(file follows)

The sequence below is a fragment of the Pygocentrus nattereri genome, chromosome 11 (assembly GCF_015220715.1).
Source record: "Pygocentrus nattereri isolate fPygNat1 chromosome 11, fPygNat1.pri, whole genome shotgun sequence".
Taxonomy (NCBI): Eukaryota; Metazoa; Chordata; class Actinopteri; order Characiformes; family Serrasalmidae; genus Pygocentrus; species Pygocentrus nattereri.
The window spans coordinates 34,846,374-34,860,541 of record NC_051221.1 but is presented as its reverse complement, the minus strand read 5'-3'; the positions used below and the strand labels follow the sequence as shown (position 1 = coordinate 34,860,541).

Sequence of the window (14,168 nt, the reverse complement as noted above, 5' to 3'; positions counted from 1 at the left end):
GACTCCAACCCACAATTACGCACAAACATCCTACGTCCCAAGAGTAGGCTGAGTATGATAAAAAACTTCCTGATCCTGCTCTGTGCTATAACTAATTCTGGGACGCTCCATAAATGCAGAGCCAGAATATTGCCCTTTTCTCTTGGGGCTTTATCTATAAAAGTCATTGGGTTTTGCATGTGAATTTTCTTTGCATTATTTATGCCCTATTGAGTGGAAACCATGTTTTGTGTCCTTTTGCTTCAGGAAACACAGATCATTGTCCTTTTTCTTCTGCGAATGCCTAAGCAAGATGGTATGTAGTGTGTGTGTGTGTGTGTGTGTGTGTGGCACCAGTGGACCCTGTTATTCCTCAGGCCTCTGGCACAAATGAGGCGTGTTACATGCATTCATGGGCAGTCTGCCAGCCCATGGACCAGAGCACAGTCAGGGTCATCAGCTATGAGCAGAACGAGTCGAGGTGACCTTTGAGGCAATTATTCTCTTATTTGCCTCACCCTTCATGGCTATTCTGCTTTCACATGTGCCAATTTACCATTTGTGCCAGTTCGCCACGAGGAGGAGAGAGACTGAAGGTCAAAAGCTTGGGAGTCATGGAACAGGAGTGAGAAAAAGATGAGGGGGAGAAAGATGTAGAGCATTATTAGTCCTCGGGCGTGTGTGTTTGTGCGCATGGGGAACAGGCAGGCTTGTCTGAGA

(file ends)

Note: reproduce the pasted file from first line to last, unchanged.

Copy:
The sequence below is a fragment of the Pygocentrus nattereri genome, chromosome 11 (assembly GCF_015220715.1).
Source record: "Pygocentrus nattereri isolate fPygNat1 chromosome 11, fPygNat1.pri, whole genome shotgun sequence".
Taxonomy (NCBI): Eukaryota; Metazoa; Chordata; class Actinopteri; order Characiformes; family Serrasalmidae; genus Pygocentrus; species Pygocentrus nattereri.
The window spans coordinates 34,846,374-34,860,541 of record NC_051221.1 but is presented as its reverse complement, the minus strand read 5'-3'; the positions used below and the strand labels follow the sequence as shown (position 1 = coordinate 34,860,541).

Sequence of the window (14,168 nt, the reverse complement as noted above, 5' to 3'; positions counted from 1 at the left end):
GACTCCAACCCACAATTACGCACAAACATCCTACGTCCCAAGAGTAGGCTGAGTATGATAAAAAACTTCCTGATCCTGCTCTGTGCTATAACTAATTCTGGGACGCTCCATAAATGCAGAGCCAGAATATTGCCCTTTTCTCTTGGGGCTTTATCTATAAAAGTCATTGGGTTTTGCATGTGAATTTTCTTTGCATTATTTATGCCCTATTGAGTGGAAACCATGTTTTGTGTCCTTTTGCTTCAGGAAACACAGATCATTGTCCTTTTTCTTCTGCGAATGCCTAAGCAAGATGGTATGTAGTGTGTGTGTGTGTGTGTGTGTGTGTGGCACCAGTGGACCCTGTTATTCCTCAGGCCTCTGGCACAAATGAGGCGTGTTACATGCATTCATGGGCAGTCTGCCAGCCCATGGACCAGAGCACAGTCAGGGTCATCAGCTATGAGCAGAACGAGTCGAGGTGACCTTTGAGGCAATTATTCTCTTATTTGCCTCACCCTTCATGGCTATTCTGCTTTCACATGTGCCAATTTACCATTTGTGCCAGTTCGCCACGAGGAGGAGAGAGACTGAAGGTCAAAAGCTTGGGAGTCATGGAACAGGAGTGAGAAAAAGATGAGGGGGAGAAAGATGTAGAGCATTATTAGTCCTCGGGCGTGTGTGTTTGTGCGCATGGGGAACAGGCAGGCTTGTCTGAGA